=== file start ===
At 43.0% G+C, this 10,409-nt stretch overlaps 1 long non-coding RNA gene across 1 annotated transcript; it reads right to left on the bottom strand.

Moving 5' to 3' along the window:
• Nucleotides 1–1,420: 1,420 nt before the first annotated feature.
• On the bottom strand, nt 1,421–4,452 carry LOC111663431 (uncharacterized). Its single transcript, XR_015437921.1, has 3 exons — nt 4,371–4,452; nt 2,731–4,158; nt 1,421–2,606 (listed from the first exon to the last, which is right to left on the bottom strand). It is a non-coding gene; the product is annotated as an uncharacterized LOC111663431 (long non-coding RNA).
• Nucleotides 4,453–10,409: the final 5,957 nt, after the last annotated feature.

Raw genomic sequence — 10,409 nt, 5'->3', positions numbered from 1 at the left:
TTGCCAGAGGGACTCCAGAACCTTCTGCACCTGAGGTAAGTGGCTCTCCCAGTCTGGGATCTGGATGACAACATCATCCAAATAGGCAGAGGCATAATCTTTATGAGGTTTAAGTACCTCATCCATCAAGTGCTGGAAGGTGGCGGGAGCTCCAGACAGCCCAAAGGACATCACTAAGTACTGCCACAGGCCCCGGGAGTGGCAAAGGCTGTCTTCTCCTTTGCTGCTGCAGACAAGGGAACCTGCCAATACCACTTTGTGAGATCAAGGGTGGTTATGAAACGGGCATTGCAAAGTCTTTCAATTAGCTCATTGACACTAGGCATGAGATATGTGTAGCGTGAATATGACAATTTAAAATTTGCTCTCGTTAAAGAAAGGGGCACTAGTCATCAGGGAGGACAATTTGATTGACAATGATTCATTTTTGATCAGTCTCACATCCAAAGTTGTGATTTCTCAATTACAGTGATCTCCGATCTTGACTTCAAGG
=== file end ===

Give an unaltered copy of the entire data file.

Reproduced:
At 43.0% G+C, this 10,409-nt stretch overlaps 1 long non-coding RNA gene across 1 annotated transcript; it reads right to left on the bottom strand.

Moving 5' to 3' along the window:
• Nucleotides 1–1,420: 1,420 nt before the first annotated feature.
• On the bottom strand, nt 1,421–4,452 carry LOC111663431 (uncharacterized). Its single transcript, XR_015437921.1, has 3 exons — nt 4,371–4,452; nt 2,731–4,158; nt 1,421–2,606 (listed from the first exon to the last, which is right to left on the bottom strand). It is a non-coding gene; the product is annotated as an uncharacterized LOC111663431 (long non-coding RNA).
• Nucleotides 4,453–10,409: the final 5,957 nt, after the last annotated feature.

Raw genomic sequence — 10,409 nt, 5'->3', positions numbered from 1 at the left:
TTGCCAGAGGGACTCCAGAACCTTCTGCACCTGAGGTAAGTGGCTCTCCCAGTCTGGGATCTGGATGACAACATCATCCAAATAGGCAGAGGCATAATCTTTATGAGGTTTAAGTACCTCATCCATCAAGTGCTGGAAGGTGGCGGGAGCTCCAGACAGCCCAAAGGACATCACTAAGTACTGCCACAGGCCCCGGGAGTGGCAAAGGCTGTCTTCTCCTTTGCTGCTGCAGACAAGGGAACCTGCCAATACCACTTTGTGAGATCAAGGGTGGTTATGAAACGGGCATTGCAAAGTCTTTCAATTAGCTCATTGACACTAGGCATGAGATATGTGTAGCGTGAATATGACAATTTAAAATTTGCTCTCGTTAAAGAAAGGGGCACTAGTCATCAGGGAGGACAATTTGATTGACAATGATTCATTTTTGATCAGTCTCACATCCAAAGTTGTGATTTCTCAATTACAGTGATCTCCGATCTTGACTTCAAGG